Downy mildew is one of the most destructive vine diseases known. It occurs especially in regions that are warm and wet during the vegetative growth stage of the vine. When control is poor and/or weather conditions are favourable, the disease may cause crop loss due to total or partial destruction of grape bunches, and also due to the secondary influence of foliage loss. While crop losses may range from 10 to 20% if poor control is exercised, favourable weather conditions, especially during flowering, may even cause total crop loss (Magarey, Wachtel & Emmett, 1994).
Due to recent epidemics in the Western Cape, Orange River and other summer rainfall regions, downy mildew has become one of the most feared diseases in vineyards. The purpose of this article is to reintroduce producers to this disease and to concentrate on control strategies under extraordinary weather conditions.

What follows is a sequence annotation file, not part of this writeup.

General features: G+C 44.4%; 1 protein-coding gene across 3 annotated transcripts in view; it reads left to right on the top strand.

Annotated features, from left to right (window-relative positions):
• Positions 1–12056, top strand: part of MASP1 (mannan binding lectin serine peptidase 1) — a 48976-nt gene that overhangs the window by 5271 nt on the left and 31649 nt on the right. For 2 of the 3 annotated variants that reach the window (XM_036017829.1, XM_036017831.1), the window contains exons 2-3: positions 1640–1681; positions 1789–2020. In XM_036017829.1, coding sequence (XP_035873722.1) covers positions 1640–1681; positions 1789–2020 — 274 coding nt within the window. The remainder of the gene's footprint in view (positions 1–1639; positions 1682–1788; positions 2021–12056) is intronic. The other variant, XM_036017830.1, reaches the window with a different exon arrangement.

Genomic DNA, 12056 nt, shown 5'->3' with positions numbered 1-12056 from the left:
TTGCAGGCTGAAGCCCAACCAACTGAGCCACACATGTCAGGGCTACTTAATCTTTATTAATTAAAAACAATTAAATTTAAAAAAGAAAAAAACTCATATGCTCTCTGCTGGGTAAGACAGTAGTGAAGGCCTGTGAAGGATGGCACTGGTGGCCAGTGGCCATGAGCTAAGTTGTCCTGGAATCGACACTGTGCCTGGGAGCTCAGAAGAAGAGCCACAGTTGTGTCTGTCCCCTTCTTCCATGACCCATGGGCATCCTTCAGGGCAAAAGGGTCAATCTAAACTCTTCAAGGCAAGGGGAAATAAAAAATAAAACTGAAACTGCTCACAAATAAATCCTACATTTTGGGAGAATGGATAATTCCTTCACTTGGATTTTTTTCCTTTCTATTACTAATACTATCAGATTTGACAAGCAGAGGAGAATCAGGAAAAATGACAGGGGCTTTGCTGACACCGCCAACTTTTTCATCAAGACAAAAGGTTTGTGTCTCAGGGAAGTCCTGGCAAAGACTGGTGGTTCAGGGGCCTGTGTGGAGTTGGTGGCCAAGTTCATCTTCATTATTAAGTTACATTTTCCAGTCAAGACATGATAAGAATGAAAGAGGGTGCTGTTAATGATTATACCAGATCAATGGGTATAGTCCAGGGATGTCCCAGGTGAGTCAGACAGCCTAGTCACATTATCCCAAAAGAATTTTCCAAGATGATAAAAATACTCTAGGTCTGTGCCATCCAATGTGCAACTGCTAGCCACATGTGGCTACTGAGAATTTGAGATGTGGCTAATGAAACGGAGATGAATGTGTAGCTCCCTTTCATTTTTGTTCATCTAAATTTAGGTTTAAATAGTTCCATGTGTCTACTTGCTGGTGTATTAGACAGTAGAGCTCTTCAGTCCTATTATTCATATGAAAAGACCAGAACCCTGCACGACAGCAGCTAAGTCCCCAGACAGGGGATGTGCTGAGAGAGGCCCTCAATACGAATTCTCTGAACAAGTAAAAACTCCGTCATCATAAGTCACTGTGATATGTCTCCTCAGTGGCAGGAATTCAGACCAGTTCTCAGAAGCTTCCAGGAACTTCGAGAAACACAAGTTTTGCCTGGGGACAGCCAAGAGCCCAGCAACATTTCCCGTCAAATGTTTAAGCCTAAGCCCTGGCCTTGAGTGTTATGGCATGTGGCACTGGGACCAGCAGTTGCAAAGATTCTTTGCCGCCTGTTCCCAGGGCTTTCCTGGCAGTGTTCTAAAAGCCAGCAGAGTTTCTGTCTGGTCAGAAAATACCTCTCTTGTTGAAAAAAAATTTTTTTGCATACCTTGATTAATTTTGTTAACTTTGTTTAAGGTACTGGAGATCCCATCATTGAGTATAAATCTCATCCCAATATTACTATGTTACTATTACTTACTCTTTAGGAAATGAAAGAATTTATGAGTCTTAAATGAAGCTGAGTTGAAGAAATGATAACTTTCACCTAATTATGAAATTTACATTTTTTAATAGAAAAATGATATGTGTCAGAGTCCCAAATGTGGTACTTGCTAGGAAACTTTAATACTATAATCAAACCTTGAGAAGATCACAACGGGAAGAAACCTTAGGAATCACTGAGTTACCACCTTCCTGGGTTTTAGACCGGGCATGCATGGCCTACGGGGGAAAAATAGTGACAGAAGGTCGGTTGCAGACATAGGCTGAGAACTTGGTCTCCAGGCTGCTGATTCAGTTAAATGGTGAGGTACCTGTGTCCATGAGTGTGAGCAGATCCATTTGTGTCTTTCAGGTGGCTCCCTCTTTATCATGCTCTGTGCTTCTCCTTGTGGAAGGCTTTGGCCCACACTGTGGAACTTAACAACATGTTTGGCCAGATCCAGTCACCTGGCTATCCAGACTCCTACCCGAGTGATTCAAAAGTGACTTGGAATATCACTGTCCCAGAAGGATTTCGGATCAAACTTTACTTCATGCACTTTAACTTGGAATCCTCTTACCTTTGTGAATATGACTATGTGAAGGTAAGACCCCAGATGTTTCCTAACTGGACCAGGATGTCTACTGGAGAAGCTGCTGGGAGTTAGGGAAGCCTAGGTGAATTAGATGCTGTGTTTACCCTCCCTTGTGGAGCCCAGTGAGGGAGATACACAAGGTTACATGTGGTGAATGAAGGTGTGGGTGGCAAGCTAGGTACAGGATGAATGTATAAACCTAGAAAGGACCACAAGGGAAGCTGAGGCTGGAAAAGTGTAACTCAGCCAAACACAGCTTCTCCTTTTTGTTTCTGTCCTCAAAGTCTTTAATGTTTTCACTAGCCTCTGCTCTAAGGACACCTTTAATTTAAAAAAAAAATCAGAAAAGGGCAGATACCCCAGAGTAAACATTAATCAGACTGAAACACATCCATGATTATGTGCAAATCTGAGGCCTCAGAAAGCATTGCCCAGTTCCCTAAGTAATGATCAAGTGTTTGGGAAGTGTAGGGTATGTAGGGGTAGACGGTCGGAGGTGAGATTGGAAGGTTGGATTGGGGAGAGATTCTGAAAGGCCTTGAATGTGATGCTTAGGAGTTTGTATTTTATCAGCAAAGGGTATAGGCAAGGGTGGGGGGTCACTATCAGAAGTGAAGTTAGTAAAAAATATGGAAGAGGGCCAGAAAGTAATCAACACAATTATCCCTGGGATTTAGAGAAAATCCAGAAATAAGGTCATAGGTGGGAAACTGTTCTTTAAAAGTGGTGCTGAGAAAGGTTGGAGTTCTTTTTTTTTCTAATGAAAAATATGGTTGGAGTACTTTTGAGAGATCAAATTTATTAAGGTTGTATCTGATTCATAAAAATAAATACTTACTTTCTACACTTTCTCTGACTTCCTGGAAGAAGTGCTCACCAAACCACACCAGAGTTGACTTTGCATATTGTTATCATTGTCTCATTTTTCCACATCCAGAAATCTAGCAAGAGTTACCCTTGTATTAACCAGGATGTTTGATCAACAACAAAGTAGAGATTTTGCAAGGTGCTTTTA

The fungus responsible for the disease attacks only the green tissue of the plant. Symptoms are seen mainly on the leaves, but also on bunches and sometimes on shoots.
Leaves. Depending on the incubation period and age of the leaf, initial lesions on younger leaves are either round, yellow and greasy (oil spots) [Fig. 1], or more angular, yellow to reddish brown, adjacent to leaf veins on older, adult leaves. The characteristic white, downy fungal growth is noticeable on the undersides of infected leaves following warm, wet nights [Fig. 2]. During warm weather conditions the leaf lesions dry out and become reddish brown, surrounded by yellow discolouration. Defoliation may occur if the infection is heavy.
Bunches. Infected young bunches initially turn brown and oily. White, downy fungal growth develops on the affected parts of the bunch after warm, wet nights. Berries are susceptible until the pea berry stage is reached. Infected berries become brownish purple, shrink and fall off. Although berries become resistant after the pea berry stage, bunch stems (rachi and laterals) are still susceptible. The latter parts turn brown and the berries attached to them become shrivelled and brown (raisin-like), dry out and may even fall off [Fig. 3]. These symptoms are sometimes confused with sunburn.